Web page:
Have you ever wondered how to attach an anchor to a kayak? Maybe you want to start fishing, and you need to be able to stay in one place for a while to do so. The only problem, you know nothing about anchors and kayaks!
Having the wrong anchor or attaching it incorrectly could not only ruin your kayaking experience but could also pose a risk.
Never fear. We’re going to tell you everything from anchor type to explaining how to attach an anchor to your kayak.
Table of Contents
Types of Anchors for a Kayak
You might be surprised to learn that there is more than one type of anchor for a kayak. Some of these types of anchors work better with different underwater terrains. Some are considered more general or universal different terrain types.
Stake-out poles are exclusively for shallow flat waters. In these conditions using a stake-out pole as an anchor is possible. Stake-out poles are long, fiberglass - usually - poles that stick into the ground to hold the kayak still. They’re easy and quick to deploy. Simply push into the sediment, then via your anchor trolley, tie off to the pole.
Since most stake-out poles don’t extend beyond 12ft, it’s reasonable to say that you can only use them in water 12ft and below. This is the depth found in canals, shallow lakes, backwaters, shallow areas, and skinny waters.
|3.6 KG Mushroom Anchor
You can either buy mud anchors or make it a DIY project. Mud anchors are most heavily featured in situations where the water is still, and the underwater terrain is soft mud. They’re also extremely popular with anglers or fishermen.
When conditions are calm enough, the mud weight can hold the kayak successfully in place. While mud anchors can be used in saltwater, the area needs to be both shallow and low flow. When it comes to rough ground, mud anchors are very useful because they rarely snag.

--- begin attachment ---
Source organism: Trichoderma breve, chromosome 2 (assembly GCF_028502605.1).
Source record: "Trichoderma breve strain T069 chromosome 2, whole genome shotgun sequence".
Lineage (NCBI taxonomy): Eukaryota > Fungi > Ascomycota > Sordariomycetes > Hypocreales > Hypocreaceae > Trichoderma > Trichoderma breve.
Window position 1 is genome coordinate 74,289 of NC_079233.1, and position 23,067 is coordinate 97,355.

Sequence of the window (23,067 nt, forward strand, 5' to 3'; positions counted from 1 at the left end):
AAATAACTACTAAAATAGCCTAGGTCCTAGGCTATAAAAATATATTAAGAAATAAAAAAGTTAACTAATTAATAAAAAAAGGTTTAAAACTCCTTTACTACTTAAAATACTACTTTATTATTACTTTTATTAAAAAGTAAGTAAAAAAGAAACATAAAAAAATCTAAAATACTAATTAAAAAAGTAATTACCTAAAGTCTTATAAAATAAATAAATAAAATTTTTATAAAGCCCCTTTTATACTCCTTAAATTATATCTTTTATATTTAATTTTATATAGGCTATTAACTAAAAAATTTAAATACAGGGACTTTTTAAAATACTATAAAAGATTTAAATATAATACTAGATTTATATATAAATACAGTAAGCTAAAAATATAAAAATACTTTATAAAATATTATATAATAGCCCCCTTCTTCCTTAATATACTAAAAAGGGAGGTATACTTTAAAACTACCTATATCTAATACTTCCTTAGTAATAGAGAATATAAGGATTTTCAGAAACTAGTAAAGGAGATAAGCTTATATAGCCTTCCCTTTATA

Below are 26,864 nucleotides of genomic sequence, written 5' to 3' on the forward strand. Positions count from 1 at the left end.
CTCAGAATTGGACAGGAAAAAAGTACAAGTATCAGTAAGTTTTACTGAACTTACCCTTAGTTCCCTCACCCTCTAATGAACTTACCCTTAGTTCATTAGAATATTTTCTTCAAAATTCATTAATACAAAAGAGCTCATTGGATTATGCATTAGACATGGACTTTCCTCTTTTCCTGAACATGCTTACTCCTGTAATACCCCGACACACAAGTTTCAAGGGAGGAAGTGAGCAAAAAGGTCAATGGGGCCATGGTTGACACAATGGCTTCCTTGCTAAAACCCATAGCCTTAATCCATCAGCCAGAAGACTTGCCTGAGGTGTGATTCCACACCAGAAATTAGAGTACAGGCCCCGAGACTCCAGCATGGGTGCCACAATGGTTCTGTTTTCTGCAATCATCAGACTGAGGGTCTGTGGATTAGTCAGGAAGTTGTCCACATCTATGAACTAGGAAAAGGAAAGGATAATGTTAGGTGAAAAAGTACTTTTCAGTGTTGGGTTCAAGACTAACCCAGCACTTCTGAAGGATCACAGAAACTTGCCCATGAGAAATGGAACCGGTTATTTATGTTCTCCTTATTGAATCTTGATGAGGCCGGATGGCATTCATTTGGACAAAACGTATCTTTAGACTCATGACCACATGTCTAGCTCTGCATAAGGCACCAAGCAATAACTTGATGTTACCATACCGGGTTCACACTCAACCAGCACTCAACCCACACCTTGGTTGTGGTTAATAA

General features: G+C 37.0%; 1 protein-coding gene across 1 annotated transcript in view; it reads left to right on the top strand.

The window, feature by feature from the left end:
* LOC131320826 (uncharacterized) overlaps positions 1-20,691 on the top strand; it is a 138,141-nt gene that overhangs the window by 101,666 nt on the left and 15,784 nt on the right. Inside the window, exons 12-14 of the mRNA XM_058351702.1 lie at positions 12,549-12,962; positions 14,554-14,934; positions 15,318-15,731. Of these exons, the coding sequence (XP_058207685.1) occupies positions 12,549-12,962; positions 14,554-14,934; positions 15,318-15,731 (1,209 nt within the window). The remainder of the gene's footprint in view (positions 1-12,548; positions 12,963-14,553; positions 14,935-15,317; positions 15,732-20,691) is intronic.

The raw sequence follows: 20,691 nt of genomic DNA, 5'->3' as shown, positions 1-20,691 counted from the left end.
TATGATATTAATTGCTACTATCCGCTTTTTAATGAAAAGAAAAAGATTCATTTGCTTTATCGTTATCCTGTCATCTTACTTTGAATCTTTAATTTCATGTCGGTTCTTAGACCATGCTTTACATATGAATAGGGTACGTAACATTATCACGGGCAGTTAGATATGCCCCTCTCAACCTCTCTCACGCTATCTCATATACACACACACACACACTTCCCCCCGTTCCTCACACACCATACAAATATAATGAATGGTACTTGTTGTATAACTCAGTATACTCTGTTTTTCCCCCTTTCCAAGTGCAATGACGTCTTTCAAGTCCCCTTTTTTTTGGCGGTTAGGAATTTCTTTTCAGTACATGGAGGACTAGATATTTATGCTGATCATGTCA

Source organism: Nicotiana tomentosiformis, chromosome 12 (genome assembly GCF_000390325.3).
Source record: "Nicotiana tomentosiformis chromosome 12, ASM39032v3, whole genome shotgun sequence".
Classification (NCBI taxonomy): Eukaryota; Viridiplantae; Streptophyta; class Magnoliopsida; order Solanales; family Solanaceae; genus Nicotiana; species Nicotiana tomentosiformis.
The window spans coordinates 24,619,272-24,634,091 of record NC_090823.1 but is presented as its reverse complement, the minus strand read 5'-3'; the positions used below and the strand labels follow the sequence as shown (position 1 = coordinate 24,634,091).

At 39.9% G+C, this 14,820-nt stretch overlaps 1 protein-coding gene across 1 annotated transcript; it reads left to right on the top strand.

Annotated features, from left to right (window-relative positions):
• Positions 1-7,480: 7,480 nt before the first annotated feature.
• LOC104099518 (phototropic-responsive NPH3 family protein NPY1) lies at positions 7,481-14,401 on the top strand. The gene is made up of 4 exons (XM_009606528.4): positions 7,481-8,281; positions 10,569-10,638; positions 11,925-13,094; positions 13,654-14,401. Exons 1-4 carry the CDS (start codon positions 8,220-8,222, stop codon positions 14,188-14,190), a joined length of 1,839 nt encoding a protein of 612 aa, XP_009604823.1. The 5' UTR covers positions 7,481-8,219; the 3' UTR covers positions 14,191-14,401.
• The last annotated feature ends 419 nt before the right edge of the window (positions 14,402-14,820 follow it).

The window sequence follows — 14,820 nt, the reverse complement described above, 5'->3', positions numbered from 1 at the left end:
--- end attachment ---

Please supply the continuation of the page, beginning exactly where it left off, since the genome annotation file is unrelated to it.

Furthermore, while you can purchase mud anchors, like the popular Mushroom Anchor, you’re also able to make your own.
Simply take a house brick, drill a hole (if there isn’t a hole already), and add a loop of cord to then attach your anchor cord. Alternatively, fill a flowerpot or anything that can hold cement, and let it set with a metal shackle or ring sticking out. With the shackle or ring, you’ll be able to attach the anchor line, and there you have it, a homemade mud weight.
Bruce anchors are more geared towards softer sediments like gravel, sand, and mud. In terms of design, they usually have three flukes that feature a fixed shovel style. These flukes are particularly well-designed to dig into softer grounds.
Folding Grapnel Anchor
|1.5 KG (Most Common)
The Folding Grapnel Anchor is by far the most common anchor amongst kayak fishermen. The folding grapnel anchor can grab onto rough and hard surfaces with minimal issue. Even better, if you use a length chain, it can handle sand and mud.
Like other anchors, its shape is somewhat typical, with four folding flukes as well as a sliding collar that locks them in the position either closed or open. Folding grapnels are compact and easy to store when folded. As a result, you’ll be able to have it in your kayak with no issues.
6 Steps to Attach an Anchor to a Kayak
We’re going to break down step-by-step how to attach an anchor to a kayak for you. You might think it’s a complicated process, but once we’ve gone through the steps, you’ll see how easy it truly is.
Step One: Deciding on an Anchor
We broke down the anchors already. Now you need to figure out which one you’re going to need for your journey out into the open waters. Understand where you’re going to be taking your kayak before making this decision.
- How deep is the water where I’ll be kayaking?
- What might the ground be like at the bottom?
- Is the water still? If no, is it a low or moderate flow, or is it faster tides?